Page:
Since UVA acts like Thomas Jefferson is still alive

Maybe they asked him what to do with their slush fund? It's good to work at a flagship university. From The Washington Post.

U-Va. set aside $2.2 billion for ‘strategic investments.’ A former board member calls it a ‘slush fund.’
Few public universities boast the financial strength to establish a special multi-billion-dollar fund for strategic initiatives, separate from their endowment. Yet that is exactly what the University of Virginia has just done, a financial move that could spur debate about spending priorities at the elite flagship. One prominent critic — a former board member — has accused the school of creating a “slush fund.” 
U-Va. announced this week that it has set aside $2.2 billion for “strategic investments,” a fund expected to generate up to $100 million a year for proposed projects to be vetted by faculty and advisory committees and subject to approval from the governing Board of Visitors. That could mean spending on technology, lab equipment, faculty recruiting or student scholarships, among other ideas. 
“To remain one of the top universities in the country, providing outstanding quality to our students, and to have outstanding faculty, we have to be making these kind of investments,” Patrick D. Hogan, U-Va.’s executive vice president and chief operating officer, said Wednesday. “We want to be the number one public university in the country. It isn’t about rankings. It’s about having the best in academic experiences for our students.”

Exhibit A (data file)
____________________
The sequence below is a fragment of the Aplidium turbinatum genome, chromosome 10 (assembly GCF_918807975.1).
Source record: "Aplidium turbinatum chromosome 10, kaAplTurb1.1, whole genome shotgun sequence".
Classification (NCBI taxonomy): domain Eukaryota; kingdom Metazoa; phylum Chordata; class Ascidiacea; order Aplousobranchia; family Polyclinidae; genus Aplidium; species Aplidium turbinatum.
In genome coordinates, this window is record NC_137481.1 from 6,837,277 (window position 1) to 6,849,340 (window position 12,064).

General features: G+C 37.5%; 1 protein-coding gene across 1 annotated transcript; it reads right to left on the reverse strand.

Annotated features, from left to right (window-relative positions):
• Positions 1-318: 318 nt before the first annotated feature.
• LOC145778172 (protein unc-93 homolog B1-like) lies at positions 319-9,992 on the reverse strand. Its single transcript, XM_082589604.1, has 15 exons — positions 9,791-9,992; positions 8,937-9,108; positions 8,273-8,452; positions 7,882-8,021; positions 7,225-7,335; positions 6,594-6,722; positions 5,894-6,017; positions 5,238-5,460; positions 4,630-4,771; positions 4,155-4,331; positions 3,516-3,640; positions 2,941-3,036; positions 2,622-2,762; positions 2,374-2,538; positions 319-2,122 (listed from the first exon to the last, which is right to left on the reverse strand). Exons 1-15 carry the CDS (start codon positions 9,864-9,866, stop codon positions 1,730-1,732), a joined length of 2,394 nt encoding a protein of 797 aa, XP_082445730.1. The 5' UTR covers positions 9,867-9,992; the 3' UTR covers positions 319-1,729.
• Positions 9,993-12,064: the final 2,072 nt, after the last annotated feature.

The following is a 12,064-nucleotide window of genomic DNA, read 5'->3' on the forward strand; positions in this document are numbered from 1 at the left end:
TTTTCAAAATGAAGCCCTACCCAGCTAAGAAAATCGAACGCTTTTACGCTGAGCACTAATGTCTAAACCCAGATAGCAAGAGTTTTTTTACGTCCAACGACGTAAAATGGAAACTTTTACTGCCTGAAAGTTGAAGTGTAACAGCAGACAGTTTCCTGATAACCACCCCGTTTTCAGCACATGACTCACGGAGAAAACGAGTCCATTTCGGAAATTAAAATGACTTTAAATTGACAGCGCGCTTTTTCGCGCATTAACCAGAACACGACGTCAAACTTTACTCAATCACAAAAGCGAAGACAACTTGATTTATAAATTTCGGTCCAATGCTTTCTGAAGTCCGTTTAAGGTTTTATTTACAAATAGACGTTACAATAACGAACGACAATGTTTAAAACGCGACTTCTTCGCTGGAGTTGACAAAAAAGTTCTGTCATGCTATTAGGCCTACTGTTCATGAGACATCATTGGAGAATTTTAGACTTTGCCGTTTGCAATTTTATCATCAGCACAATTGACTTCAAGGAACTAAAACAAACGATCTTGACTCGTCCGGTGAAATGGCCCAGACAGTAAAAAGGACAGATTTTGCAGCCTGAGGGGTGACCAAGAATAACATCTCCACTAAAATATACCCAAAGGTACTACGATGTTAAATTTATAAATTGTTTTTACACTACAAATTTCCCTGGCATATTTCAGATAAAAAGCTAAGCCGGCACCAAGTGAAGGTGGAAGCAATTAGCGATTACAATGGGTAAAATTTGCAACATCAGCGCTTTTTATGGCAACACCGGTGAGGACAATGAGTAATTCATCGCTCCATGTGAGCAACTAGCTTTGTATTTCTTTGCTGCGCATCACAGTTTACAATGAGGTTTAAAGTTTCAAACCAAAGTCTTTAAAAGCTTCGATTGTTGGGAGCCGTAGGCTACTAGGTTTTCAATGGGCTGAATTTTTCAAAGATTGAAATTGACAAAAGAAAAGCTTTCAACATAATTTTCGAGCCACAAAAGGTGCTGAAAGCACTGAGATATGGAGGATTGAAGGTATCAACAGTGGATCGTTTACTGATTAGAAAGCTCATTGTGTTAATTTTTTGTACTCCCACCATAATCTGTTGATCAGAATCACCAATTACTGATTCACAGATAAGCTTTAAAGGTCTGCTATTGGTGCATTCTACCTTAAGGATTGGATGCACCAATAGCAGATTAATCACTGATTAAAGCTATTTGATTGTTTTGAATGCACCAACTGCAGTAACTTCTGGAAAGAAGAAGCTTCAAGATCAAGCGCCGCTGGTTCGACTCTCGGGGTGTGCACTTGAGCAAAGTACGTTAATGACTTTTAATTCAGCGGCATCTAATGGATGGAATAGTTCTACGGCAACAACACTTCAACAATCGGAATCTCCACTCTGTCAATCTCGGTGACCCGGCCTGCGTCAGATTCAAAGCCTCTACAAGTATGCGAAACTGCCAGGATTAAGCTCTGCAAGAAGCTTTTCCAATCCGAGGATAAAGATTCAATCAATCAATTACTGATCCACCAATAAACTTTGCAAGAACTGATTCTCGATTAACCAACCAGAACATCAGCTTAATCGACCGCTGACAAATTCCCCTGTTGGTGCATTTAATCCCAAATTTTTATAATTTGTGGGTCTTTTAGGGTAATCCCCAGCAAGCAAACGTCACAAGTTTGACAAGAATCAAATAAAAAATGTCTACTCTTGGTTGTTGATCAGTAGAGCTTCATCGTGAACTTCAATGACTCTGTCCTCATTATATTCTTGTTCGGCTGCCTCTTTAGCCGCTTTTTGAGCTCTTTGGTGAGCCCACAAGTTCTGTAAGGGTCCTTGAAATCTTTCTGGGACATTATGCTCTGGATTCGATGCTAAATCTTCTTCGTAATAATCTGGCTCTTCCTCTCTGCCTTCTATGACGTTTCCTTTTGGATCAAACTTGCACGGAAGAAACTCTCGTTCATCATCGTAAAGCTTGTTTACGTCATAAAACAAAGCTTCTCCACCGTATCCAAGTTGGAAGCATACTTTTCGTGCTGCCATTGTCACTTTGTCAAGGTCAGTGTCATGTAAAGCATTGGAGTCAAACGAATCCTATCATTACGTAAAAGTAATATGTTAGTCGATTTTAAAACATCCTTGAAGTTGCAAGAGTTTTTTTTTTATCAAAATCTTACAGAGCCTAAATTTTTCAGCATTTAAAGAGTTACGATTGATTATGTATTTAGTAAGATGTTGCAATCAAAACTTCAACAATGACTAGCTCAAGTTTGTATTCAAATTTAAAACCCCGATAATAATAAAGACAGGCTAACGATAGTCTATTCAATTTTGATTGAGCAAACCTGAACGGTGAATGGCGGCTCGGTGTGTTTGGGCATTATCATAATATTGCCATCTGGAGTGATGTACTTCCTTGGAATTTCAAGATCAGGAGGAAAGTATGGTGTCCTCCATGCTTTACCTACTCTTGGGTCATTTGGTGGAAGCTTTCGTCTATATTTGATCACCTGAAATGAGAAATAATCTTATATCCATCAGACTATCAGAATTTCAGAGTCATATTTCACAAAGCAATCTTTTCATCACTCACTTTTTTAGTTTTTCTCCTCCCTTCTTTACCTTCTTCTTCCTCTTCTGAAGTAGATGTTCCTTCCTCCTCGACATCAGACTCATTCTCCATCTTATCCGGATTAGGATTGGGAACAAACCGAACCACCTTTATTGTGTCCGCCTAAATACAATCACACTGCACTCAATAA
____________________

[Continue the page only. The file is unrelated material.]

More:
U-Va. is in an enviable financial situation at a time when many public universities are under budgetary strain. Its endowment, reported at $6.1 billion as of June 2015, is the 18th biggest in the country and one of the largest in public higher education. The strategic investment fund is separate from the endowment but will be managed in much the same way, with an annual payout of between 4 percent and 5 percent. Hogan said the fund was assembled from reserves built up over years that have ensured the university’s stability in running its academic and medical programs. He said $2.2 billion represents about what it would take to cover U-Va.’s academic and medical center expenses for nine months. That is a healthy but necessary cushion for such a major enterprise, he said.


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